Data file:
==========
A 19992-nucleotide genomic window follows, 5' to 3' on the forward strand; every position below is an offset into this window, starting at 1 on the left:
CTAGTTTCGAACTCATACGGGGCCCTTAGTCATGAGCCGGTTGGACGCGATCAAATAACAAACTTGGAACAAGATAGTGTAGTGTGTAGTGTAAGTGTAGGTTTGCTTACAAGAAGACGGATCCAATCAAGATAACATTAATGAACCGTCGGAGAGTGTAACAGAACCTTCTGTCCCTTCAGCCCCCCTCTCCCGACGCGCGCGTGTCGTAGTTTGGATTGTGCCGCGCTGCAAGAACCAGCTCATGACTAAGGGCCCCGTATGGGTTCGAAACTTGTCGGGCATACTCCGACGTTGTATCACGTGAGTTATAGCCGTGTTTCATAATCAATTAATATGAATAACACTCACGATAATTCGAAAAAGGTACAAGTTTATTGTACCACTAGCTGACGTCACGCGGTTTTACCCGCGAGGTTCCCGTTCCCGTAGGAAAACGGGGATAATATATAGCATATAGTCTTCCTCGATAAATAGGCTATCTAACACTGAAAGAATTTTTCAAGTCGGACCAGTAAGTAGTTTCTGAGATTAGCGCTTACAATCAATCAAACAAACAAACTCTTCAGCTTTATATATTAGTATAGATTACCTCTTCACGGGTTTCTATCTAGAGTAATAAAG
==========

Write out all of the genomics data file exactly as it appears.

A 19992-nucleotide genomic window follows, 5' to 3' on the forward strand; every position below is an offset into this window, starting at 1 on the left:
CTAGTTTCGAACTCATACGGGGCCCTTAGTCATGAGCCGGTTGGACGCGATCAAATAACAAACTTGGAACAAGATAGTGTAGTGTGTAGTGTAAGTGTAGGTTTGCTTACAAGAAGACGGATCCAATCAAGATAACATTAATGAACCGTCGGAGAGTGTAACAGAACCTTCTGTCCCTTCAGCCCCCCTCTCCCGACGCGCGCGTGTCGTAGTTTGGATTGTGCCGCGCTGCAAGAACCAGCTCATGACTAAGGGCCCCGTATGGGTTCGAAACTTGTCGGGCATACTCCGACGTTGTATCACGTGAGTTATAGCCGTGTTTCATAATCAATTAATATGAATAACACTCACGATAATTCGAAAAAGGTACAAGTTTATTGTACCACTAGCTGACGTCACGCGGTTTTACCCGCGAGGTTCCCGTTCCCGTAGGAAAACGGGGATAATATATAGCATATAGTCTTCCTCGATAAATAGGCTATCTAACACTGAAAGAATTTTTCAAGTCGGACCAGTAAGTAGTTTCTGAGATTAGCGCTTACAATCAATCAAACAAACAAACTCTTCAGCTTTATATATTAGTATAGATTACCTCTTCACGGGTTTCTATCTAGAGTAATAAAG